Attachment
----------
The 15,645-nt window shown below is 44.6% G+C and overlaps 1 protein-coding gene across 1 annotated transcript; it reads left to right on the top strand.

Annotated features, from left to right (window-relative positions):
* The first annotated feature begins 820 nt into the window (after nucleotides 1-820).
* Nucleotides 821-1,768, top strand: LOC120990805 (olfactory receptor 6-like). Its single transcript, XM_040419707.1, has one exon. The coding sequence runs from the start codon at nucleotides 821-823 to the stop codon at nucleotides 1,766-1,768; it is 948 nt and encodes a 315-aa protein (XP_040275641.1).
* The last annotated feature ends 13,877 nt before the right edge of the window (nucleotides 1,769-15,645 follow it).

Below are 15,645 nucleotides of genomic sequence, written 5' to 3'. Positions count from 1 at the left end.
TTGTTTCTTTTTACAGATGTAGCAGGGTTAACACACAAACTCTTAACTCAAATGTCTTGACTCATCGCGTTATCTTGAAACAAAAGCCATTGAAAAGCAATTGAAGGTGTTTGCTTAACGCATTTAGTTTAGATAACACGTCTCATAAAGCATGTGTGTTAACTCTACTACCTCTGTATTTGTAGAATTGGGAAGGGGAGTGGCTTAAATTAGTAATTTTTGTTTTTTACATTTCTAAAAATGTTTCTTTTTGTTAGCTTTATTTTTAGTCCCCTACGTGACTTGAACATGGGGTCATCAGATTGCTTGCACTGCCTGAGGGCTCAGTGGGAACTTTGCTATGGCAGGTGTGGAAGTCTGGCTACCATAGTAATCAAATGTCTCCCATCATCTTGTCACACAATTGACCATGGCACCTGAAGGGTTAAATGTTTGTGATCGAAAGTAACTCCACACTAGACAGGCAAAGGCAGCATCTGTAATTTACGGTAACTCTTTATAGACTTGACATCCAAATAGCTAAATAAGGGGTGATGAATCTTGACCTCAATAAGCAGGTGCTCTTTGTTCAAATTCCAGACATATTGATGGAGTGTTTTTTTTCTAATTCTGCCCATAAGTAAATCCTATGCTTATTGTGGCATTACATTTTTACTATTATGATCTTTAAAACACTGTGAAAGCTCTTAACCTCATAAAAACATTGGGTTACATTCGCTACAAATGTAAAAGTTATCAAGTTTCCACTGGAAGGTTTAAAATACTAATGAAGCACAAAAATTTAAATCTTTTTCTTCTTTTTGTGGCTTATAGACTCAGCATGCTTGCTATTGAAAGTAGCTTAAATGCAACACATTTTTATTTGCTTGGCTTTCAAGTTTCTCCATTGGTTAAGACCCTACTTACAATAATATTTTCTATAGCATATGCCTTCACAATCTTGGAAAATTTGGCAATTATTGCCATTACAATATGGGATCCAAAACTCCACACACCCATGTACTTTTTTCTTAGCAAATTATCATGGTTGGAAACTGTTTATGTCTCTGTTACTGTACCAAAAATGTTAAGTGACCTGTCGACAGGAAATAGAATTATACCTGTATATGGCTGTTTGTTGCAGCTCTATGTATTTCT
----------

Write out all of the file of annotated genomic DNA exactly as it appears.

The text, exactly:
The 15,645-nt window shown below is 44.6% G+C and overlaps 1 protein-coding gene across 1 annotated transcript; it reads left to right on the top strand.

Annotated features, from left to right (window-relative positions):
* The first annotated feature begins 820 nt into the window (after nucleotides 1-820).
* Nucleotides 821-1,768, top strand: LOC120990805 (olfactory receptor 6-like). Its single transcript, XM_040419707.1, has one exon. The coding sequence runs from the start codon at nucleotides 821-823 to the stop codon at nucleotides 1,766-1,768; it is 948 nt and encodes a 315-aa protein (XP_040275641.1).
* The last annotated feature ends 13,877 nt before the right edge of the window (nucleotides 1,769-15,645 follow it).

Below are 15,645 nucleotides of genomic sequence, written 5' to 3'. Positions count from 1 at the left end.
TTGTTTCTTTTTACAGATGTAGCAGGGTTAACACACAAACTCTTAACTCAAATGTCTTGACTCATCGCGTTATCTTGAAACAAAAGCCATTGAAAAGCAATTGAAGGTGTTTGCTTAACGCATTTAGTTTAGATAACACGTCTCATAAAGCATGTGTGTTAACTCTACTACCTCTGTATTTGTAGAATTGGGAAGGGGAGTGGCTTAAATTAGTAATTTTTGTTTTTTACATTTCTAAAAATGTTTCTTTTTGTTAGCTTTATTTTTAGTCCCCTACGTGACTTGAACATGGGGTCATCAGATTGCTTGCACTGCCTGAGGGCTCAGTGGGAACTTTGCTATGGCAGGTGTGGAAGTCTGGCTACCATAGTAATCAAATGTCTCCCATCATCTTGTCACACAATTGACCATGGCACCTGAAGGGTTAAATGTTTGTGATCGAAAGTAACTCCACACTAGACAGGCAAAGGCAGCATCTGTAATTTACGGTAACTCTTTATAGACTTGACATCCAAATAGCTAAATAAGGGGTGATGAATCTTGACCTCAATAAGCAGGTGCTCTTTGTTCAAATTCCAGACATATTGATGGAGTGTTTTTTTTCTAATTCTGCCCATAAGTAAATCCTATGCTTATTGTGGCATTACATTTTTACTATTATGATCTTTAAAACACTGTGAAAGCTCTTAACCTCATAAAAACATTGGGTTACATTCGCTACAAATGTAAAAGTTATCAAGTTTCCACTGGAAGGTTTAAAATACTAATGAAGCACAAAAATTTAAATCTTTTTCTTCTTTTTGTGGCTTATAGACTCAGCATGCTTGCTATTGAAAGTAGCTTAAATGCAACACATTTTTATTTGCTTGGCTTTCAAGTTTCTCCATTGGTTAAGACCCTACTTACAATAATATTTTCTATAGCATATGCCTTCACAATCTTGGAAAATTTGGCAATTATTGCCATTACAATATGGGATCCAAAACTCCACACACCCATGTACTTTTTTCTTAGCAAATTATCATGGTTGGAAACTGTTTATGTCTCTGTTACTGTACCAAAAATGTTAAGTGACCTGTCGACAGGAAATAGAATTATACCTGTATATGGCTGTTTGTTGCAGCTCTATGTATTTCT